squares. Beginners might like to try stitches like bamboo, seed, rice,
and basketweave. More exprienced knitters might want to do some simple
cables or other fancy stitches. Spread your wings! Experiment! A 7"
square is so small that if you have to start over, it's not as tragic
as, say, ripping an XXL sweater back!

Crocheters, try squares of single or half-double (or double or treble)
crochet and variations. I am a neophyte crocheter, so I am really
talking through my hat here. I will fully admit to being intrigued by
pictures of 1X1 Raised Double Crochet Rib! I'd love to see it in real
life in an afghan square!

Note: Personally, I hold the same standards in crafting for homeless people. They are people first and deserve respect. Someone once said something about "the least of my people."

*Truthfully, the same could be said about efforts like Warming Grace (cotton 'ghans for kids in cancer care) and Project Linus. Those kids need the comfort that a blankie brings. They are not "charity cases." And neither are our service people!


thank you Ann! My last "group" afghan project through my knitting guild required 12-inch squares. I got two squares that were more than 15 inches on a side. We're doing another one. I've made it clear that squares that are too big or too small will just be ripped out and re-knit. We'll see if it works. And thank you, too, for the reminder to use the materials etc that have been asked for. I spend half my life (it seems some days) explaining why knitter X and knitter Y can't do what they think would be a better idea. . .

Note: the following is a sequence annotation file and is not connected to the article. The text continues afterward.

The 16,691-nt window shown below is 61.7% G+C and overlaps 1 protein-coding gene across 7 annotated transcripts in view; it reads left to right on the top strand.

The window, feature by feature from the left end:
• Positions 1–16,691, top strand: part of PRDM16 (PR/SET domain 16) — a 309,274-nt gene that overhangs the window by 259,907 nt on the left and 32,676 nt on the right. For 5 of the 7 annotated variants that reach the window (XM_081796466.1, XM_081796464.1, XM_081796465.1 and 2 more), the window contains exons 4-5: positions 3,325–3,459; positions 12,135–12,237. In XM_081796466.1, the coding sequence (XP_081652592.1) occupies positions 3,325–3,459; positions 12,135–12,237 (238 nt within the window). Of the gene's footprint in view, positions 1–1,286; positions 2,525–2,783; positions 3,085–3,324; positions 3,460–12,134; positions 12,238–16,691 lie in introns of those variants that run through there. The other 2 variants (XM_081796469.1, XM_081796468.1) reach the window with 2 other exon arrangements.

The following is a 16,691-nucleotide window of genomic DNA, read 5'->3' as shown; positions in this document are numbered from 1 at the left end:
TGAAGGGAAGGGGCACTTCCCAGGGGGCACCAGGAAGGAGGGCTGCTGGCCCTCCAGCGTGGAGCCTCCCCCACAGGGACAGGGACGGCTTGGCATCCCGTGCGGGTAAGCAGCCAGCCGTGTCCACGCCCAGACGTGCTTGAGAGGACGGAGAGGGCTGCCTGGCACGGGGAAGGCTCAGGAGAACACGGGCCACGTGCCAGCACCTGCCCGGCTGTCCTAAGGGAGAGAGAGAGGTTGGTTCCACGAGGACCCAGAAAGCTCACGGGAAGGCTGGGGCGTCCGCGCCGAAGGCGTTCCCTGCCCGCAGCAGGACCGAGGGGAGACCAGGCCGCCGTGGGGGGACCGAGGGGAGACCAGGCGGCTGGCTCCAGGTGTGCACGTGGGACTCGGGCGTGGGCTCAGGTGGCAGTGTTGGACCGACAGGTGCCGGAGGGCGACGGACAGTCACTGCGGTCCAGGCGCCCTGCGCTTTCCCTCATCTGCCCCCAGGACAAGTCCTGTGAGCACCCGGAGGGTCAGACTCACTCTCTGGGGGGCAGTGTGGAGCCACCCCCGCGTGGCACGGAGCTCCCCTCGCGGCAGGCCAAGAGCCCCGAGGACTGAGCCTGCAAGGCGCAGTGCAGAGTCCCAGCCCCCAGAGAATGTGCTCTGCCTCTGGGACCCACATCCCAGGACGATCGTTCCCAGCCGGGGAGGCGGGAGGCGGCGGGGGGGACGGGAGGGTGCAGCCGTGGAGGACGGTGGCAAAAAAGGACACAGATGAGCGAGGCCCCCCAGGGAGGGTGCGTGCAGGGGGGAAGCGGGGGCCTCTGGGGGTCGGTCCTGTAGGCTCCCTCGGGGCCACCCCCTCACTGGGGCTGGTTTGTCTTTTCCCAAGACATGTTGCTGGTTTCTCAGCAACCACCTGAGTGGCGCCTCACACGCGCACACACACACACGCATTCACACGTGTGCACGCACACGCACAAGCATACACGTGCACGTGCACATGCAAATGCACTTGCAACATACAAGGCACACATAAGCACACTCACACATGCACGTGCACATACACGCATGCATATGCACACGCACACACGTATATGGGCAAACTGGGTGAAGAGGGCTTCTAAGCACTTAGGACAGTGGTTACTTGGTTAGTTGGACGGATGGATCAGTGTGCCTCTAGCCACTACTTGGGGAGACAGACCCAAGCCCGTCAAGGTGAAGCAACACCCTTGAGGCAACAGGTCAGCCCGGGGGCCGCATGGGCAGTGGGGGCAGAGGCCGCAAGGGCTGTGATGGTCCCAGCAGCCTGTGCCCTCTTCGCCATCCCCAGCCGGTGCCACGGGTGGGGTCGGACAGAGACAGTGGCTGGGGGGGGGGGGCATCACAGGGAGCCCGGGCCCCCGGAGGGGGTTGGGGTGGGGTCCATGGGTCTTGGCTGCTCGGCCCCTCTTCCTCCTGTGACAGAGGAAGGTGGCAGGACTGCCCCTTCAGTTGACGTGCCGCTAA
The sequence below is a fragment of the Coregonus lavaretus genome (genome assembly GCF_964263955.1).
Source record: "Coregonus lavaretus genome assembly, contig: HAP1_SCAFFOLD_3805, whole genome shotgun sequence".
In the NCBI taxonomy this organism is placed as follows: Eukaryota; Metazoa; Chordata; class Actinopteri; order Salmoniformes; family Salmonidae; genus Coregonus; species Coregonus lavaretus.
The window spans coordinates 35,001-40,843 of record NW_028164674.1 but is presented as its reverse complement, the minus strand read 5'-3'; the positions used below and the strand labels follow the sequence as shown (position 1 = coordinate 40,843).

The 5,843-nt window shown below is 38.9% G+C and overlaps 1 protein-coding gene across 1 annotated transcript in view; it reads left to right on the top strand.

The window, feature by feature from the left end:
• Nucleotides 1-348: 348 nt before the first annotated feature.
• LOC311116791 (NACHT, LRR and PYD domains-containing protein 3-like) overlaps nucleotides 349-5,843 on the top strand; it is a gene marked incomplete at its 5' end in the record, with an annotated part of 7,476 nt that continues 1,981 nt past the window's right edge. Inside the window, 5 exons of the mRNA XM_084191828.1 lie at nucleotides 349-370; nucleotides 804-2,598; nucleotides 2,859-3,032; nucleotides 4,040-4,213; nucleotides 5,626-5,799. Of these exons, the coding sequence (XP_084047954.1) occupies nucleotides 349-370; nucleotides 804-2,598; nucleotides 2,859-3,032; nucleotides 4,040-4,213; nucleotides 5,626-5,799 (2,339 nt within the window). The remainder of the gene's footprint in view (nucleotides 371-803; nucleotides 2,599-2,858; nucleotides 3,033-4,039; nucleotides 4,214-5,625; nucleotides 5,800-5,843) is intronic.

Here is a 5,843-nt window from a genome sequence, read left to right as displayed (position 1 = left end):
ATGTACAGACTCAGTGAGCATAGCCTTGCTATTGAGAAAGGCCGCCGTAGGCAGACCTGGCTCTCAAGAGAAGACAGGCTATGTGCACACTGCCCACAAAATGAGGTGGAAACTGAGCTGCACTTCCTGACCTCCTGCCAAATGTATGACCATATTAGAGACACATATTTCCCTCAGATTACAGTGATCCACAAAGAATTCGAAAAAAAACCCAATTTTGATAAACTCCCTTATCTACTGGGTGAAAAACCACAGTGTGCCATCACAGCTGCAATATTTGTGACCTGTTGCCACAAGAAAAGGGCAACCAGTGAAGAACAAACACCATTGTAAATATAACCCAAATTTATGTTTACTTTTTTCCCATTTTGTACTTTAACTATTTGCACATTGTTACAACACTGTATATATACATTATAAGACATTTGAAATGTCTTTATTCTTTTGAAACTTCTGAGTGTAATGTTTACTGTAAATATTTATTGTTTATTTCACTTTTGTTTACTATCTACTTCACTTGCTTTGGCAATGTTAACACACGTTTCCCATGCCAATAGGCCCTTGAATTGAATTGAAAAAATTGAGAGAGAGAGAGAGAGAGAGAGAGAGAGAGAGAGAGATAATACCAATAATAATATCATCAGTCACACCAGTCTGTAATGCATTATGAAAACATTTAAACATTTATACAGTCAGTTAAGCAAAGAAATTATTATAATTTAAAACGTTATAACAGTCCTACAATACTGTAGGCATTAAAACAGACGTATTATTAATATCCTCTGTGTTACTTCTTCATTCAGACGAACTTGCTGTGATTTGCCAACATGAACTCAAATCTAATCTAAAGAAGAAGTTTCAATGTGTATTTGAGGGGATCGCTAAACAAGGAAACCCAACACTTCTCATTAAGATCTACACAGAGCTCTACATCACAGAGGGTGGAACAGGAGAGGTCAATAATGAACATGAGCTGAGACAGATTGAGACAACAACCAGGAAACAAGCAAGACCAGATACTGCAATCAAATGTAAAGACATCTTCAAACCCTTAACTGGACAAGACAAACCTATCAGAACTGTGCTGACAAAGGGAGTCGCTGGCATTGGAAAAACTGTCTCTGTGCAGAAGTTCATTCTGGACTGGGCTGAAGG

i did an afghan for a friend who disscovered "boob rocks." it amazed me how much people couldn't even get yarn wieghts right. i had asked for sockweight to light worsted, and got everything from just barely above lacew eight to some polar weight stuff! some of the squares didn't even have right angles!

and the funny part? when i clicked to read your blog, i was working on a 7" square for a POC afghan! you'll be happy to know that 1) it's redheart 2)it's basketweave, and 3) it's 7"x7"

as for "granny" squares, there are several different definitions. my definition of a granny square is one that is worked in the round, increasing in each corner. the country button square, minus the button. that is the crocheted square i do wehn i want to churn out massive #'s of squares.

it's hip to be square!
Very well said, and I can just imagine how badly it needed to be said! I just hope the people who need to read this, will.
Unfortunately, I think the only ones that will understand what you are saying are those that know how to follow instructions.

I'm coordinating a charity knit along and no matter how many times I reiterate the rules, someone invariable ignores it all and does what they want.

People just don't listen...
Would you believe that when the Harlot was at WEBS last spring they actually gave the attendees a set of needles and yarn to knit a square for Warm Up America while we waiting and she spoke? Nice gesture, huh?

Oh! The yarn? Cashmerino! These people (yuppies if ever I met any) need to get over themselves.

(going anonymous aka I shop there occasionally)